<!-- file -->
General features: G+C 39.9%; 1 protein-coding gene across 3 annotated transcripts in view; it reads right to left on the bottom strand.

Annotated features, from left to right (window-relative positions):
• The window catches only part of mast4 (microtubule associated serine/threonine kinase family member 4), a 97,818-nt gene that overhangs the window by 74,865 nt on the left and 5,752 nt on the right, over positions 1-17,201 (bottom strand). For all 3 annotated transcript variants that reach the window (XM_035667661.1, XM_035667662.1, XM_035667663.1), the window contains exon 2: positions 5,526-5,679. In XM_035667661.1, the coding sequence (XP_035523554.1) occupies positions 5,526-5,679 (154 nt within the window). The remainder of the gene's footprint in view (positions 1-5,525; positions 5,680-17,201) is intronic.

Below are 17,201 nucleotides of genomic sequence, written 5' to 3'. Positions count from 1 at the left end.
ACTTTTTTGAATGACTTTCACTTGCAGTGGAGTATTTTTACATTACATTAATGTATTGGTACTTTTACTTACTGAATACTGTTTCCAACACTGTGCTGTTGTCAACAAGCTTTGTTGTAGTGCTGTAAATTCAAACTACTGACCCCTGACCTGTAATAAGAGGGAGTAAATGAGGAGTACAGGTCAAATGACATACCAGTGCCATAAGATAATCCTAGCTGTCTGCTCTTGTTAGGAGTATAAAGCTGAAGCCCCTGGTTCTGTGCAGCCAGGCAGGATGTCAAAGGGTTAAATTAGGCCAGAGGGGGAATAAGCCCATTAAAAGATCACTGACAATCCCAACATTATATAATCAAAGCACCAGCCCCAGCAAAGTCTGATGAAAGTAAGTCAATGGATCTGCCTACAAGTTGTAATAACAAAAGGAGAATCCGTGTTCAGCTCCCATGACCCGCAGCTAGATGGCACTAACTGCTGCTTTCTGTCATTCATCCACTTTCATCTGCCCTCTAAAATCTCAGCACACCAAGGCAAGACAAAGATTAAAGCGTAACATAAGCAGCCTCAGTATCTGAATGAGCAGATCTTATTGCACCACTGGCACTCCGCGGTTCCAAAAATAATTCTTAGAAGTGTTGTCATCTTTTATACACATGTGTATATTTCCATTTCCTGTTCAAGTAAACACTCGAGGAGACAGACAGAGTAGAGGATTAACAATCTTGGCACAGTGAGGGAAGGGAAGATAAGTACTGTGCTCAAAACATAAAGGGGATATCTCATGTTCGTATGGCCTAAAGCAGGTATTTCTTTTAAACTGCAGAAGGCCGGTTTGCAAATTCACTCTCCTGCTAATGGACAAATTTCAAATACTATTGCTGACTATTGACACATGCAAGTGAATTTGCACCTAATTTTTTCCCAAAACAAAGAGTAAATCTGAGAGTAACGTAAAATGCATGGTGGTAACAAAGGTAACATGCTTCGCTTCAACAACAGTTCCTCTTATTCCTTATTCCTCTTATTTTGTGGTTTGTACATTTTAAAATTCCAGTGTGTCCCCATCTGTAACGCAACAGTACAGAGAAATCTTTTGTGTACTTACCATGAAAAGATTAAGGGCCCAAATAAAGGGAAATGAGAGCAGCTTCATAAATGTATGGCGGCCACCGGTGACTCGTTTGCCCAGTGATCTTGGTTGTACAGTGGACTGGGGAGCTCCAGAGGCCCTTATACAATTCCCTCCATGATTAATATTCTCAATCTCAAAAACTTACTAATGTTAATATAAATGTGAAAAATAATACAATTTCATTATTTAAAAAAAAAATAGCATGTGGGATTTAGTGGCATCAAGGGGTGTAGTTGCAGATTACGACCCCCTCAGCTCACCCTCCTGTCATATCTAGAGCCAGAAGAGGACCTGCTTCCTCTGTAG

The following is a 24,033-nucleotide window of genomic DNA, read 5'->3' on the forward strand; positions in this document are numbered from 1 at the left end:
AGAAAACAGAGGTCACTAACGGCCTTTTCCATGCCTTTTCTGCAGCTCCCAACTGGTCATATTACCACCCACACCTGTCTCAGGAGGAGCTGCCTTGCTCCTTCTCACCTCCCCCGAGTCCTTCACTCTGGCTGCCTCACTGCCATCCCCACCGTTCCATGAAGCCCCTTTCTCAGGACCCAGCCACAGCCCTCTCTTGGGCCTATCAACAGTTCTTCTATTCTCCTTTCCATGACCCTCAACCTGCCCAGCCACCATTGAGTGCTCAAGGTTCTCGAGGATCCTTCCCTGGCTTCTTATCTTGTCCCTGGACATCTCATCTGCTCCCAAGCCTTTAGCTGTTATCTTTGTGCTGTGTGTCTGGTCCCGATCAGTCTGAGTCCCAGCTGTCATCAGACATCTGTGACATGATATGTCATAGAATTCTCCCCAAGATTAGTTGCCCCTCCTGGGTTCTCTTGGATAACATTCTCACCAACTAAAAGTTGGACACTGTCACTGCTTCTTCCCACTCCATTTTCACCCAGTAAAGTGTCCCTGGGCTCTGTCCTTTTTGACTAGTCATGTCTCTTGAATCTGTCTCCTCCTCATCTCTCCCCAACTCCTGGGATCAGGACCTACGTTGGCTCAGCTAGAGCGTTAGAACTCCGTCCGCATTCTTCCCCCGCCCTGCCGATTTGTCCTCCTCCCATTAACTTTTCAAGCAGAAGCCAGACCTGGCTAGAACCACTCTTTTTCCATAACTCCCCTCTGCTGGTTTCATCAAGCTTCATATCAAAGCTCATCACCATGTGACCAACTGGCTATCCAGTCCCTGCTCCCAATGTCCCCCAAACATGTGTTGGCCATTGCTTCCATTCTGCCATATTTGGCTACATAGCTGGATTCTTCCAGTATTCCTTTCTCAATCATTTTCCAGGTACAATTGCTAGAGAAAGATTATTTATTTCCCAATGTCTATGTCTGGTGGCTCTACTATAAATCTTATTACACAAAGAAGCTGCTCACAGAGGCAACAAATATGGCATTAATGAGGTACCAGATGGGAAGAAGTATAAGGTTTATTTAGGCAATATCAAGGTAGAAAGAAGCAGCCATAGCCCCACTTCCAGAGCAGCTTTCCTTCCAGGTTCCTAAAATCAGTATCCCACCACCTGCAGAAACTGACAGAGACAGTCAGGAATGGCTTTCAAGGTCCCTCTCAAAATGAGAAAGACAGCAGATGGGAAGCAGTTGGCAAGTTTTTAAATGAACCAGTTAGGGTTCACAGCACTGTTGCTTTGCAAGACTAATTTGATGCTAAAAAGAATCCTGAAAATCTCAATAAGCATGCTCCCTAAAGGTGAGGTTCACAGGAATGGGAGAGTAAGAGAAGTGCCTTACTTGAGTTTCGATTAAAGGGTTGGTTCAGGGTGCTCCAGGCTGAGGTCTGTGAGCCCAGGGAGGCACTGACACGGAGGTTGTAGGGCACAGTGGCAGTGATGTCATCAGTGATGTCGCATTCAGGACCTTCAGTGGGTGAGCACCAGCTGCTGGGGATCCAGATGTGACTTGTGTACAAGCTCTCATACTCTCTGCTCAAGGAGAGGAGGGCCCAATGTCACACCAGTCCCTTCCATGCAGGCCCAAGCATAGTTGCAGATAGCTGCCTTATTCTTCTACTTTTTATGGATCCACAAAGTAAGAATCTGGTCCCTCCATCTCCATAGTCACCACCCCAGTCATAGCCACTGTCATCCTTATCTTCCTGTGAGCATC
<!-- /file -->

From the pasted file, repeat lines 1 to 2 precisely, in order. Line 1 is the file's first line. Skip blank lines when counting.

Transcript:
General features: G+C 39.9%; 1 protein-coding gene across 3 annotated transcripts in view; it reads right to left on the bottom strand.

Annotated features, from left to right (window-relative positions):